But the defeat can't be pinned on Greg Robinson's defense. Texas allowed just one touchdown to Oregon: a 16-yard shovel pass from quarterback Marcus Mariota to receiver Josh Huff. In fact, the 'Horns had the play well-covered, but Huff broke a couple of tackles on a fine individual effort. 

Other than that quick scoring drive—the Ducks covered 88 yards in 1:24—Oregon failed to get in the end zone and was forced to attempt four field goals. Freshman Matt Wogan made three, with the fourth one bouncing off the right upright. 

Texas gave up yards—469 to be specific—but when it mattered, the defense tightened up.

Simply put, it played more than well enough to win the game. As B/R's Michael Felder tweets, it was an energized effort from start to finish. 

Now, go back to Week 2, when Texas lost 40-21 to BYU and gave up a whopping 550 rushing yards. Defensive coordinator Manny Diaz was fired a day later and Robinson, a former DC for the 'Horns in 2004, was promoted from an administrative role. 

The turnaround under Robinson has been nothing short of amazing, especially considering the injuries. Defensive tackle Chris Whaley and linebackers Jordan Hicks and Steve Edmond are just some of the players who were lost for the season due to injuries. 

During a six-game winning streak, Texas gave up just 22 points a game and was much better against the run. The Longhorns improved at every level, all the way down to the tackling problem that had plagued them for the past two years. 

Robinson can just coach a defense. He simplified the scheme from Diaz's blitz-happy philosophy, and the results followed.

Defensive end Jackson Jeffcoat went on to become the Big 12 Defensive Player of the Year too. Robinson even put Jeffcoat at middle linebacker in a 41-16 win over Texas Tech on Thanksgiving with outstanding results. 

Imagine if Diaz had been let go after last year and Robinson had a full offseason with his players. 

Even in two losses at the end of the season against Oklahoma State and Baylor, Texas' defense wasn't as problematic as it had been previously. Senior quarterback Case McCoy threw a combined five interceptions to one touchdown in those games. 

It's unrealistic to expect a defense to pitch shutouts when it's on the field all the time and/or backed up in its own territory. 

Against Oregon, McCoy threw two pick-sixes, technically accounting for more points for Oregon than his own team. 

Freshman Tyrone Swoopes, who had his redshirt burned earlier this year, wasn't any better. He finished 1-of-6 passing for eight yards and was promptly returned to the sidelines after a three-and-out.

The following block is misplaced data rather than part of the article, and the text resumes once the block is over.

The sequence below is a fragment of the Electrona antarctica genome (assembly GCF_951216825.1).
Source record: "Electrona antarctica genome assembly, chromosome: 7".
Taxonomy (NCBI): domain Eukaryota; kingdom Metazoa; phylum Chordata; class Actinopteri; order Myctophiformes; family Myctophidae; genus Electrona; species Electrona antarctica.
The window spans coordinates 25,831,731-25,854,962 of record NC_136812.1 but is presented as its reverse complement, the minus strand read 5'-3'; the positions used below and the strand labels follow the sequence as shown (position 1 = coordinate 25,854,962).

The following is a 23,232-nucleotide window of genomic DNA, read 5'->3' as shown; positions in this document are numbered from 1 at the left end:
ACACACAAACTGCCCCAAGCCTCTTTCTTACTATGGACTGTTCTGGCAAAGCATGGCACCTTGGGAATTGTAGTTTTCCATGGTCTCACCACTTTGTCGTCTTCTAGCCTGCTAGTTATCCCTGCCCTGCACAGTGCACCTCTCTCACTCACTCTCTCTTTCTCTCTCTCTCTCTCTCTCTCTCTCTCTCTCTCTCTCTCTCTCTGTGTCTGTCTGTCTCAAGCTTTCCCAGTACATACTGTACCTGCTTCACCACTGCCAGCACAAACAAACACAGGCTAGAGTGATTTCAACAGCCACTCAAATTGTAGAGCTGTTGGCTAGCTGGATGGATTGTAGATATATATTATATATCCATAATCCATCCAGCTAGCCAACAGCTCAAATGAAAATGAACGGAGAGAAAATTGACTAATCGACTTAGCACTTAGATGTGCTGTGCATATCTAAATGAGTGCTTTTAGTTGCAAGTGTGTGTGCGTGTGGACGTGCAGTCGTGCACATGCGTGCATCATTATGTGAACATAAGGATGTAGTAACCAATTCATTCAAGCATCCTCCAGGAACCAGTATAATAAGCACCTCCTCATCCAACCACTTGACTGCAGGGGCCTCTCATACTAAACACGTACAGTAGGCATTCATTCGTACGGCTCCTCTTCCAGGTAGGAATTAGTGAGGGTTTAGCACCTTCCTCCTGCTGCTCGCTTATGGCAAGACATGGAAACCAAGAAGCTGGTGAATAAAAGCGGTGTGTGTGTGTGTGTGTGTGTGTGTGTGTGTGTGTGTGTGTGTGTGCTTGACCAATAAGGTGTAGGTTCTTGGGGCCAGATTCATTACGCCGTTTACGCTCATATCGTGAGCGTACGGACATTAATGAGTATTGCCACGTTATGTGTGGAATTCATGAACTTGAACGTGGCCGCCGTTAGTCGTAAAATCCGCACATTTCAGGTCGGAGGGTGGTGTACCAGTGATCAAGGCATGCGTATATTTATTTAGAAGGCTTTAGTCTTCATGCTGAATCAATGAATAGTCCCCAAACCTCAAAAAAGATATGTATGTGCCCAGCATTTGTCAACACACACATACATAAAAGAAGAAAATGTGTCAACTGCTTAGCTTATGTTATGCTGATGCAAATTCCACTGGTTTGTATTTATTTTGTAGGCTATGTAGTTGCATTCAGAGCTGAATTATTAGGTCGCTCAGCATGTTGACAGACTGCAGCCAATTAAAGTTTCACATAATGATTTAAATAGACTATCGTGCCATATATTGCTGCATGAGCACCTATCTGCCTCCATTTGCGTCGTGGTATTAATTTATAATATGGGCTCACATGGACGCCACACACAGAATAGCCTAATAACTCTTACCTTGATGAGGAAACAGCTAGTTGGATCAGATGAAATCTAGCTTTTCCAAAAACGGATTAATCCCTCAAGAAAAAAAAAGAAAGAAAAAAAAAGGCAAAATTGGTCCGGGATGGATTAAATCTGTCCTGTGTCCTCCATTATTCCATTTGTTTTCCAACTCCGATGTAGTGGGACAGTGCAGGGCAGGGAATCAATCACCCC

Without McCoy's interceptions, the Alamo Bowl is possibly 16-7 and a completely different game. 

Hiring Robinson two games into the season may not have saved Brown's job, but it proved to be the smartest move he made. 

It's also why Robinson should get some consideration by whoever takes over the Texas job next.  

It's common for a coach to come into a new job and clean house, and there's a good chance that happens with Texas. For all anyone knows, Robinson may be ready to move on to something else. 

However, Brown was adamant about Robinson being the team's defensive coordinator—not the interim defensive coordinator—when he was promoted in September. That decision was met with cynicism, especially given Robinson's recent track record at Michigan and Syracuse, but it turned out to be the right call. 

The job Robinson has done flies under the radar because the 'Horns finished 8-5 and got pounded in all their losses. But anyone coming in as the next coach will know Robinson deserves to be evaluated to see if he should retain his job. 

It doesn't mean Robinson will be retained, but it wouldn't be a shocker if he is either. 

Read more College Football news on BleacherReport.com

Miami Football Recruiting: 14 Players to Watch in High School All-Star Games

For the Miami Hurricanes, the 2013 season is officially in the rear view. Al Golden and his squad wrapped up the year with a 9-4 record, winning the final two ACC games but falling in the Russell Athletic Bowl to the Louisville Cardinals, 36-9.